A shortage of textbooks for blind pupils and lack of enough teachers for deaf pupils has been cited as one of the reasons for the low pass rate at a special needs school.
At least 57 pupils registered for the matric exams and received eight bachelor and 20 diploma passes, eight higher certificates and 21 failed at Filadelfia Secondary School in Soshanguve, near Pretoria.
The top pupil obtained three distinctions and three meritorious achievements.
School principal Isaac Shadung said they faced a challenge that every year more deaf pupils were enrolled in the school and the institution did not have adequate capacity.
He said the lack of textbooks for blind pupils also contributed to a drop in the pass rate over the years.
However, the school's pass rate for the class of 2013 increased to 64.9% from 63.4% in 2012.
"We attribute the improved pass rate to the number of interventions from the Department of Education, which include learners taking extra lessons and our teachers going to workshops and being given sign language lessons," said Shadung.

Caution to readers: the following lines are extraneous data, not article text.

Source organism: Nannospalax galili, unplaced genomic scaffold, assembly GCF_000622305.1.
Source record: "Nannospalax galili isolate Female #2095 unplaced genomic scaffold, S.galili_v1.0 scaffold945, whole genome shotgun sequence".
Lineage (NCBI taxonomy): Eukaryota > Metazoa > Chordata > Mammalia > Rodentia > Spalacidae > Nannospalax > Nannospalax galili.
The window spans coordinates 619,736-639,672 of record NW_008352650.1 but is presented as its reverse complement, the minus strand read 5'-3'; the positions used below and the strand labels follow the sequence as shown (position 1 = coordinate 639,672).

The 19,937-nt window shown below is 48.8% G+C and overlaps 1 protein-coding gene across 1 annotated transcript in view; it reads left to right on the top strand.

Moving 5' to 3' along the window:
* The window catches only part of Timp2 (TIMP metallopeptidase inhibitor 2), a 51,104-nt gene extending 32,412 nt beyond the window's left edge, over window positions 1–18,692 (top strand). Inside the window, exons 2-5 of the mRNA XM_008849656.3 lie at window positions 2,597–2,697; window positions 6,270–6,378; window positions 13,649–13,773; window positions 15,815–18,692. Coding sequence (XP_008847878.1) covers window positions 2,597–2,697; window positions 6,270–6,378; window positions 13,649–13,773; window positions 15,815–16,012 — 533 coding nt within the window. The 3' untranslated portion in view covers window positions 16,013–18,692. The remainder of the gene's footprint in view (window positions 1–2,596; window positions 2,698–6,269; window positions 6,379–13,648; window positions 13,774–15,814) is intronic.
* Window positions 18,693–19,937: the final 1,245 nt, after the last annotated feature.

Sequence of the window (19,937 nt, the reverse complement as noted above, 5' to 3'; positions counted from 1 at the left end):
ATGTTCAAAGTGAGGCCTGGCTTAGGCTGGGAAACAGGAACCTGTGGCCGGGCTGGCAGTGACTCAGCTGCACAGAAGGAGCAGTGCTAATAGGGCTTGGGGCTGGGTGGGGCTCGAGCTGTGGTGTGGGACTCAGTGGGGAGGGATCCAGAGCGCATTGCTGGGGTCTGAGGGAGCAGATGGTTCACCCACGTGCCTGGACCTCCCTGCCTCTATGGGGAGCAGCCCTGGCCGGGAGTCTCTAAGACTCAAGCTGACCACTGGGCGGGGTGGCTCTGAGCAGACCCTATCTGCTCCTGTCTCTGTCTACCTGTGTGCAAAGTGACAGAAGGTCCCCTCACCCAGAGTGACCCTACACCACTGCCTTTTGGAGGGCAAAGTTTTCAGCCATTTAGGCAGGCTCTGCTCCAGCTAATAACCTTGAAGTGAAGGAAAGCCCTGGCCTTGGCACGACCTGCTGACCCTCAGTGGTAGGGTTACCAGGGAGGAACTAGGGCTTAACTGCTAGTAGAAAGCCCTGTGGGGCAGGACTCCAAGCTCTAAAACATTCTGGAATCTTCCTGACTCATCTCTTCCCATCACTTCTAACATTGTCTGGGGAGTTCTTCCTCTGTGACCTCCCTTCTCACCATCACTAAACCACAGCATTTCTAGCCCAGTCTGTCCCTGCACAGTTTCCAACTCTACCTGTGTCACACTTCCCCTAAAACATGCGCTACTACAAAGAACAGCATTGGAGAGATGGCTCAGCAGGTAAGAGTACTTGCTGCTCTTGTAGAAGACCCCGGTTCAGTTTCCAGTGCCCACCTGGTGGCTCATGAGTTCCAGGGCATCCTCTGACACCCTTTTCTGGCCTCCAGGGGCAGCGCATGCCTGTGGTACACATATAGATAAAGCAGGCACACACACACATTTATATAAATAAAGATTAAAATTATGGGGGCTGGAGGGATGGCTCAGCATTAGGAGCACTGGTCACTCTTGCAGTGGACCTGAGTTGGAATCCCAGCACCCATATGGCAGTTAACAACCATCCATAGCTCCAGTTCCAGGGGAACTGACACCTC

He said the high intake of deaf pupils meant teachers were unable to pay enough attention to each pupil.
They were working on a strategy to boost the marks in 2014.
"We had a meeting with teachers to discuss how to improve the quality of education of deaf learners. We will take them in the first week of school to a camp and we are going to have different people who will motivate them," he said.
Kabelo Monnapula, one of the pupils who came all the way from Mahikeng, was at the school from 7am. The 19year-old said he had expected a bachelor rather than the diploma pass. He hopes to study radiography.
Monnapula said his challenge was that he did not immediately grasp what they were taught and he only understood at a later stage.
He added that although he is visually impaired, he used a normal font size for his question papers. He said they had a choice of a font size that would suit them.
Irene Pholi, another pupil who got a diploma pass, shares the sentiments.
Pholi, 21, of Khomele village in Limpopo, is blind.
She said she had difficulties with certain subjects such as tourism and maths.
"We did not have textbooks for tourism. We used notes and our calculators' headsets were damaged and we could not get new ones because we were told they are supposed to be imported."
Source: Sowetan, via I-Net Bridge